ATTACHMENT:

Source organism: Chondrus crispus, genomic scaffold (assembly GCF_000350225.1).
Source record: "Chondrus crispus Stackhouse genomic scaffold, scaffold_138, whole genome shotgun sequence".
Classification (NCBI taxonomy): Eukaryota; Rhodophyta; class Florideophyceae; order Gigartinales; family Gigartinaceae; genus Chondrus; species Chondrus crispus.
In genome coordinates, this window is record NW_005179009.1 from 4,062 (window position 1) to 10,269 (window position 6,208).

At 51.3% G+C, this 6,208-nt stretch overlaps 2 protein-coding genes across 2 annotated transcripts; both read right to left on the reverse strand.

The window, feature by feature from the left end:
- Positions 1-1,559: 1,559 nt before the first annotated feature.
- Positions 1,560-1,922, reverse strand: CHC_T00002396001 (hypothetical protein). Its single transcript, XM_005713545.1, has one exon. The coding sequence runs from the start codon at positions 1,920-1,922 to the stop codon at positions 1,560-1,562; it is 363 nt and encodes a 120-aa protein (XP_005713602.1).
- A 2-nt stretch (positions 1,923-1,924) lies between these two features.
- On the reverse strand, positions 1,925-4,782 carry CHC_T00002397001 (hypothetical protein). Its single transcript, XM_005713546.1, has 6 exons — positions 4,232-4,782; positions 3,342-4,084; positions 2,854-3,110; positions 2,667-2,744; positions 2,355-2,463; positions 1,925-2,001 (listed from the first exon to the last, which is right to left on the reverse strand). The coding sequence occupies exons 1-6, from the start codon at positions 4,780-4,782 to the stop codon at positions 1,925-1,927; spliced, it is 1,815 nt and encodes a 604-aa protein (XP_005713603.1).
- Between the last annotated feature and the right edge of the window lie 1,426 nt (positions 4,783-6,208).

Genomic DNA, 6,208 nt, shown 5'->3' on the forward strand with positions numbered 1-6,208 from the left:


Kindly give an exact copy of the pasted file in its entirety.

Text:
Source organism: Chondrus crispus, genomic scaffold (assembly GCF_000350225.1).
Source record: "Chondrus crispus Stackhouse genomic scaffold, scaffold_138, whole genome shotgun sequence".
Classification (NCBI taxonomy): Eukaryota; Rhodophyta; class Florideophyceae; order Gigartinales; family Gigartinaceae; genus Chondrus; species Chondrus crispus.
In genome coordinates, this window is record NW_005179009.1 from 4,062 (window position 1) to 10,269 (window position 6,208).

At 51.3% G+C, this 6,208-nt stretch overlaps 2 protein-coding genes across 2 annotated transcripts; both read right to left on the reverse strand.

The window, feature by feature from the left end:
- Positions 1-1,559: 1,559 nt before the first annotated feature.
- Positions 1,560-1,922, reverse strand: CHC_T00002396001 (hypothetical protein). Its single transcript, XM_005713545.1, has one exon. The coding sequence runs from the start codon at positions 1,920-1,922 to the stop codon at positions 1,560-1,562; it is 363 nt and encodes a 120-aa protein (XP_005713602.1).
- A 2-nt stretch (positions 1,923-1,924) lies between these two features.
- On the reverse strand, positions 1,925-4,782 carry CHC_T00002397001 (hypothetical protein). Its single transcript, XM_005713546.1, has 6 exons — positions 4,232-4,782; positions 3,342-4,084; positions 2,854-3,110; positions 2,667-2,744; positions 2,355-2,463; positions 1,925-2,001 (listed from the first exon to the last, which is right to left on the reverse strand). The coding sequence occupies exons 1-6, from the start codon at positions 4,780-4,782 to the stop codon at positions 1,925-1,927; spliced, it is 1,815 nt and encodes a 604-aa protein (XP_005713603.1).
- Between the last annotated feature and the right edge of the window lie 1,426 nt (positions 4,783-6,208).

Genomic DNA, 6,208 nt, shown 5'->3' on the forward strand with positions numbered 1-6,208 from the left: